414 N.W. 35th Street, Boca Raton, Florida
WHO:
WHEN:
For children 3 years old thru 6th grade
Monday thru Friday, 3:30 p.m. to 5:30 p.m.
(Beginning August 29 for students of the South County
Jewish Community Day School. October 3 for all other
students)
STAFF: Lead staff members are from the Day School
Weekly
Jewish Community
Day School Student
Costs:
5 Days 11.25
4 Days 10.00
3 Days 8.00
2 Days 5.50
1 Day 3.00
Hourly (Day School 1-50
Students only)
3:30 p.m. 4:10 p.m.
PROGRAM: 4:15 p.m. 4:45 p.m.
4:20 p.m. 5:30 p.m.
AllOther
Students
15.00
13.75
10.50
7.00
Activity Period I
Supervised Study
Activity Period II
Foe futher information call Burl Lowlicht at 305-3212 or
Harold Cohen at 368-2737.
pid young men and women and
13 equally adventurous faculty.
Today, the nearly 3,500 under-
graduates and graduate students
scholarly legatees of the 1948
pioneers freely choose an ener-
getic intellectual atmosphere, a
distinguished and international-
ly-known faculty, and an insti-
tution that has, from its in-
ception, maintained the highest
academic standards.
BRANDEIS' commitment to
excellence was swiftly recognized
by Phi Beta Kappa, the national
honor society, which granted
recognition to Brandeis just 13
years after the university was
founded the youngest institu-
tion so honored in over 100 years.
Recently, Brandeis was one of
only 12 universities in America
ranked among the top 10 in the
country in three or more of six
undergraduate disciplines
surveyed.
Similarly, several of Brandeis'
graduate departments have been
rated among the nation's best,
and the most recent survey of
professional school deans ranked
its Florence Heller Graduate
School for Advanced Studies in
Social Welfare fourth in the
country among schools of social
work.
The university's multi-million
dollar Rosenstiel Basic Medical
Sciences Research Center, built
in 1973. enhanced Brandeis'
growing reputation in the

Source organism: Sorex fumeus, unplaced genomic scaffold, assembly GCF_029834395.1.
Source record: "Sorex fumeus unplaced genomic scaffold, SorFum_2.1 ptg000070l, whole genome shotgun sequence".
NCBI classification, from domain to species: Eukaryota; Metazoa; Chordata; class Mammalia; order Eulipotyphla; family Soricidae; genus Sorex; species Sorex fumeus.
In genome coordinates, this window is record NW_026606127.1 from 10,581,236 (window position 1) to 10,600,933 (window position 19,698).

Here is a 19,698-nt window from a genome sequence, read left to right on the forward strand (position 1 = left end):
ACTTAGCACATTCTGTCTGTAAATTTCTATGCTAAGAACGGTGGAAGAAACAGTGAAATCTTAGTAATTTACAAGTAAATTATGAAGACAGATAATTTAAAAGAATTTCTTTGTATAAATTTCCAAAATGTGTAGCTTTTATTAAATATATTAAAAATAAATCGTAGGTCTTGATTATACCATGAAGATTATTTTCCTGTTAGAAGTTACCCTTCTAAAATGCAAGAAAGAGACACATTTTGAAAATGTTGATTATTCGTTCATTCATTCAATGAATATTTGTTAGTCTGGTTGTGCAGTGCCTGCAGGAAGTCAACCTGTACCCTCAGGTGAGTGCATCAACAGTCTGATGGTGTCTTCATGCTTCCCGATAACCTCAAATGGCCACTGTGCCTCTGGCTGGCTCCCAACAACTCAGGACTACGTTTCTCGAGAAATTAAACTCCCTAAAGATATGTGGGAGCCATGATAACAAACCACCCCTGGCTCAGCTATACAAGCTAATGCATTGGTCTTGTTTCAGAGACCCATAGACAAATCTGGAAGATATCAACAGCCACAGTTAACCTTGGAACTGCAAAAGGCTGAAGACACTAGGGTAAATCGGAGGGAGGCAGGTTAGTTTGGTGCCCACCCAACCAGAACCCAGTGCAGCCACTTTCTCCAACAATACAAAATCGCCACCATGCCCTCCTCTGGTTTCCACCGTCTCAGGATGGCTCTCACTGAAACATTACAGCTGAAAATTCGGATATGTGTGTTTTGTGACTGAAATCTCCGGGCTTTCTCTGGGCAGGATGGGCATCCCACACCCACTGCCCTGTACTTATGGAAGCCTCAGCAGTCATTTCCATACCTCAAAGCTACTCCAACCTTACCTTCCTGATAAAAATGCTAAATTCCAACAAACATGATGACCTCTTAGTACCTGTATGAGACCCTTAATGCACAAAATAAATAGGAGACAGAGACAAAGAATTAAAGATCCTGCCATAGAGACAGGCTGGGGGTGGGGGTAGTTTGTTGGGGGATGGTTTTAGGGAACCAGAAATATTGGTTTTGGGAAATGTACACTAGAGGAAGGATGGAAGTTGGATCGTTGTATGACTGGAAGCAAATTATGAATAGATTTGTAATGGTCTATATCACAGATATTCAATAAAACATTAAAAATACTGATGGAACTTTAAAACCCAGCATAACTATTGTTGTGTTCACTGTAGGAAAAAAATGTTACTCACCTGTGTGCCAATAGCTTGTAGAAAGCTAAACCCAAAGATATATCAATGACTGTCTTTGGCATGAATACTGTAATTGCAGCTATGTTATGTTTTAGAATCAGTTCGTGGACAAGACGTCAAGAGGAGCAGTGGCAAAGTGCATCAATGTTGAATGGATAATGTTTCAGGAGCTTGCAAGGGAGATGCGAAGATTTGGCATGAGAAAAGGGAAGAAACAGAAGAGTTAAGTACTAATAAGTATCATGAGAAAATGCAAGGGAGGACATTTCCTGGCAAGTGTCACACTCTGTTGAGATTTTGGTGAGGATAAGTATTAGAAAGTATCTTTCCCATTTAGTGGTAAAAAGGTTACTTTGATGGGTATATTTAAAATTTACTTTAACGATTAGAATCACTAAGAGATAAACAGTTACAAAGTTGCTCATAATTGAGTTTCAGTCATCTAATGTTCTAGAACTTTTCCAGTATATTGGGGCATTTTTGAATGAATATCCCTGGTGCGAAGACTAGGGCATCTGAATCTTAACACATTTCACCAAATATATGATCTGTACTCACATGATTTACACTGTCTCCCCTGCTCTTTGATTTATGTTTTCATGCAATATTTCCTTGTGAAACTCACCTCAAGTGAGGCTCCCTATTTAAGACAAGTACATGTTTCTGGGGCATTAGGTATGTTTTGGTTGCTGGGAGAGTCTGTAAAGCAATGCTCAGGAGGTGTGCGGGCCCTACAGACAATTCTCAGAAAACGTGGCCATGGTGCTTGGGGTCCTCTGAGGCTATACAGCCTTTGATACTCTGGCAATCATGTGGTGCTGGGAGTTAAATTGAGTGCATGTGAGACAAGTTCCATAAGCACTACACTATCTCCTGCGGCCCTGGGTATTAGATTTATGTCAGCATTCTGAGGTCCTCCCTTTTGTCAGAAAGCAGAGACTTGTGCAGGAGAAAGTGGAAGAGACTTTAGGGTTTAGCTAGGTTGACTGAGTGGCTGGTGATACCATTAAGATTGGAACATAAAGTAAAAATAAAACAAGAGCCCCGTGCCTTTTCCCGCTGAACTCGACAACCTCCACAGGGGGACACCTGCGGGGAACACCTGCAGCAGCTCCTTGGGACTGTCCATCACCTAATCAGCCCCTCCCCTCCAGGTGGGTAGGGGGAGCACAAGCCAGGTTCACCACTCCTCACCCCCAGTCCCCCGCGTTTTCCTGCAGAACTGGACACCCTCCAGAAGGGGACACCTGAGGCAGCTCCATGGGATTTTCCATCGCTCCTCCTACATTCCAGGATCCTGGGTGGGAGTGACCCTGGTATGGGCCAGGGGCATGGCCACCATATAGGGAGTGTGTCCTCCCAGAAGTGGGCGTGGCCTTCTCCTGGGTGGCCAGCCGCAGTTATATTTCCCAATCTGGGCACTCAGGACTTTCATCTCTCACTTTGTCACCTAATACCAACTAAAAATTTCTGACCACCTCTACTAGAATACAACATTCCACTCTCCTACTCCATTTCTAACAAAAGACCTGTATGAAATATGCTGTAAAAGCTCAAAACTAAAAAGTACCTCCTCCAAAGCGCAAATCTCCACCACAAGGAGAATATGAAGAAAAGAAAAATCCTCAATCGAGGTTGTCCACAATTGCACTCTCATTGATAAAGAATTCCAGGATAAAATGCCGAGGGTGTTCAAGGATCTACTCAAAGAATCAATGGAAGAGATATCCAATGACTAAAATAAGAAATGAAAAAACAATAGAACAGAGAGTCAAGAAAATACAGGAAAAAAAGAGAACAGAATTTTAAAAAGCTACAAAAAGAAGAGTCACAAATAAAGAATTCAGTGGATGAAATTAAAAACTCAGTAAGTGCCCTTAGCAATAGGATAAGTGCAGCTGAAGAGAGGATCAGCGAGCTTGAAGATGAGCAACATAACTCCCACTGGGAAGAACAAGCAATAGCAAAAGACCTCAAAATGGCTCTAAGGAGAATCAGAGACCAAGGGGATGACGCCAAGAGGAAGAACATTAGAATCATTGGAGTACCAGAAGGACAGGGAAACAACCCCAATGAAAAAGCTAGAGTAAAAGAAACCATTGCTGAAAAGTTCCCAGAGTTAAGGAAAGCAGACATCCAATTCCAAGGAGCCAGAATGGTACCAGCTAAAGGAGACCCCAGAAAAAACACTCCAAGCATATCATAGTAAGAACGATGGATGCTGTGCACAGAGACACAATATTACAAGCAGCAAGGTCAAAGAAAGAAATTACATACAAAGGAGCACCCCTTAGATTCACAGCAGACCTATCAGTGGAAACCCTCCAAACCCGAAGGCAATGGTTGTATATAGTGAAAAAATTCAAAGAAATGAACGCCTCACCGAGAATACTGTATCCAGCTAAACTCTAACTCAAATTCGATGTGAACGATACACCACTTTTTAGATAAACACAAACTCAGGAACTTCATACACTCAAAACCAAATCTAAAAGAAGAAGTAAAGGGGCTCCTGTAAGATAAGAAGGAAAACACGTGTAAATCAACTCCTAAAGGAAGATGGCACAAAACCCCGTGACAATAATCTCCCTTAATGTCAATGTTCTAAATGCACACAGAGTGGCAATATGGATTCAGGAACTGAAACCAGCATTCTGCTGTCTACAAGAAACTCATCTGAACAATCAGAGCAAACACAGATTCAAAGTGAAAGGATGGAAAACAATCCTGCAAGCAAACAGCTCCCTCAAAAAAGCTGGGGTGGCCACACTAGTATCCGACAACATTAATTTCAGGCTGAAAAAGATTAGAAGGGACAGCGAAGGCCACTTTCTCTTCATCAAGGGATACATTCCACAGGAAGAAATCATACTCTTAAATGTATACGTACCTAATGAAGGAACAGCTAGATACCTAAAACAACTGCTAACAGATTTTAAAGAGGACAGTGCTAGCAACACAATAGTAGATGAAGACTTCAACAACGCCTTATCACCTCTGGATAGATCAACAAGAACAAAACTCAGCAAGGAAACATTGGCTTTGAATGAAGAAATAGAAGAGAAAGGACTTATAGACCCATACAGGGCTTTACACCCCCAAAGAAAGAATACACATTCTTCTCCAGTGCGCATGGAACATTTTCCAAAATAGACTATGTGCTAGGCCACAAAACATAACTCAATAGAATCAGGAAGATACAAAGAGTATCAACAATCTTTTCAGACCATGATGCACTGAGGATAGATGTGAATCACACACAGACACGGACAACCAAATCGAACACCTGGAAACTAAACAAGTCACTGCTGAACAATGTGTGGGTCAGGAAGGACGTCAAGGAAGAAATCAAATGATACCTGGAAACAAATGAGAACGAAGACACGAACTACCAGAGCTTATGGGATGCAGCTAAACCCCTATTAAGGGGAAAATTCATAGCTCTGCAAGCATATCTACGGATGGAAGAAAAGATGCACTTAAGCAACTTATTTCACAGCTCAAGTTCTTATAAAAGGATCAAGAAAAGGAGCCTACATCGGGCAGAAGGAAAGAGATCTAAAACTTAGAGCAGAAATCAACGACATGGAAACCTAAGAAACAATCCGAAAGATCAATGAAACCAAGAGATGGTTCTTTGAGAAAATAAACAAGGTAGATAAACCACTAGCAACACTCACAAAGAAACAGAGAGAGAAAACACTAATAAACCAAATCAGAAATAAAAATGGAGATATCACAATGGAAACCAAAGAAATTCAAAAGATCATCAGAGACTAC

physical sciences and attracted
leading researchers to probe
areas in the bio-medical field.
The four schools in the under-
graduate college at Brandeis
Science. Social Sience, Humani-
ties, and Creative Arts offer
about 900 courses in 32 fields of
concentration and several
specialized programs. Brandeis
undergraduates men and
women of diverse ethnic, reli-
'gious and racial backgrounds
come from virtually every state
in the union and over 40 foreign
countries. They are able to parti-
cipate in research normally of-
fered only in graduate programs
at other leading colleges and
universities.
IN ADDITION, under-
graduates receive part of their
training from senior faculty
members. From the beginning,
Brandeis felt that its academic
"stars" which have included
such giants as historian Henry
Steele Commager, composer
Leonard Bernstein, psychologist
Abraham Maslow, and Judaic
scholar Nahum Galtzer should
enrich the undergraduate ex-
perience.
At a time when many
and universities have abando
or cut back their commitment
liberal arts in favor of teeK
training Brandeis haaTcS
strengthened its traditional mitment to the liberal arts "A.
our society becomes mo7e
complicated and increasing
technologically oriented," ^id
one Brandeis administrator
"the ability to learn how to learn'
and apply knowledge both
hallmarks of a liberal
training will become
more valuable in the future.
arts I
even!
For the overwhelming majorij
of the nearly 17,000 men
women who are Brandeis alum
such a philosophy has equipn,
them for leadership positions
business, medicine, the law, tl
arts, and nearly every other]
professional endeavor.
Attention New Residents!
You art cordially Invited
to attend a
SHALOM SOUTH COUNTY JEWISH FEDERATION
Wine and Cheete Gathering
for
Newcomers to the area
Piice: South County Jtwith Federation Office
2200 North Federal Highway, Suite 206
Boca Raton. Florida 33432
Call Federation Office 368-2737 for details.
J
0
I
N
U
S
Put Yourself In This Picture
JerusalemTemple Mount
Overlooking the Temple mount of the historic old city of Jerusalem on
UJA Mission to Israel
NEXT MISSION: OCTOBER 9-19
Join the people from South County already committed to this mission